For a positive integer $n$ put $\omega(n)$ for the number of distinct prime divisors of $n$. It is a well-known theorem of Erdős and Kac that the probability distribution for the quantity

$\displaystyle \frac{\omega(n) - \log \log n}{\sqrt{\log \log n}}$

is the standard normal distribution. In other words, we have

$$\displaystyle \lim_{X \rightarrow \infty} \left(\frac{1}{X} \# \left\{n \leq X : a \leq \frac{\omega(n) - \log \log n}{\sqrt{\log \log n}} \leq b \right\}\right) = \frac{1}{\sqrt{2\pi}} \int_a^b e^{-t^2/2}dt.$$

My question is, can one give a good estimate for the density of integers which deviates from the mean significantly? The above limit is only sensitive to positive density, where I am expecting a 0-density result. More precisely and concretely, how does one estimate the density of the set

$$\displaystyle \{n \leq X : \omega(n) > (\log \log n)^2\}$$ say?

  • 2
    $\begingroup$ Already Selberg's paper will allow one to get such results. See also the work of Hildebrand and Tenenbaum in Duke which gives asymptotic formulae in wide ranges of $\omega(n)$. If you just want an upper bound, a simple Rankin's trick argument might suffice. $\endgroup$ – Lucia Oct 26 '17 at 15:55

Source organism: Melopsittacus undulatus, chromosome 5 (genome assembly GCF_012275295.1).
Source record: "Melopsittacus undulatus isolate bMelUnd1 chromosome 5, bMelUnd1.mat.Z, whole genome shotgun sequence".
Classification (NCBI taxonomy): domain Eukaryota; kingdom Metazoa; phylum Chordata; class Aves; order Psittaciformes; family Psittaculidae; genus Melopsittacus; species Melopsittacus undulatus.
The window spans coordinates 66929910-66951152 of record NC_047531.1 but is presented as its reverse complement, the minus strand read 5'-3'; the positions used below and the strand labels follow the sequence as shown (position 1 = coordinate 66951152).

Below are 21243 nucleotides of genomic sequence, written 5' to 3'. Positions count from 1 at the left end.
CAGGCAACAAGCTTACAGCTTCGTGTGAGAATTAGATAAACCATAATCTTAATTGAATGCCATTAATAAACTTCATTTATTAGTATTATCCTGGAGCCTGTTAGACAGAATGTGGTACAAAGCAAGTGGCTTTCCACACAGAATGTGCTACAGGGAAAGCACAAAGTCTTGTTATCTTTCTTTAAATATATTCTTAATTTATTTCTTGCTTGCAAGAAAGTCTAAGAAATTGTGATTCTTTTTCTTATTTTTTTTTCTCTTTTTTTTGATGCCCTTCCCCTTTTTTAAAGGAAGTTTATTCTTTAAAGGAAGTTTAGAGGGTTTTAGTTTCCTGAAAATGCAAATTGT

This is answered in:

Mehrdad, Behzad; Zhu, Lingjiong, Moderate and large deviations for the Erdős-Kac theorem, ZBL06553541.

(can be found on arxiv.org) The paper also has an excellent bibliography, with many related results cited.

  • $\begingroup$ See also P. Erdös and J-L. Nicolas, Sur la fonction nombre de facteurs premiers de n, Séminaire Delange-Pisot-Poitou. Théorie des nombres 20 (1978-1979), no. 2, 1–19 for a result (of Delange) on the number of integers up to $x$ with about $\gamma\log\log x$ prime factors for $\gamma>0$, $\gamma\ne1$. $\endgroup$ – Greg Martin Oct 26 '17 at 23:03

As a survey in book form I would recommend Tenenbaum's book (Introduction to analytic and probabilistic number theory), chapter II. 6.1 (Integers having $k$ prime factors). Also the notes of the end of the chapter give very useful references (such as the Hildebrand-Tenenbaum paper mentioned by Lucia, the Selberg-Delange method etc.). I would doubt that extending the large deviation techniques from $\omega(n)$ about $\log \log n$ to say $(\log \log n)^2$ is of great use. These end of chapter notes rather direct to Hildebrand-Tenenbaum.


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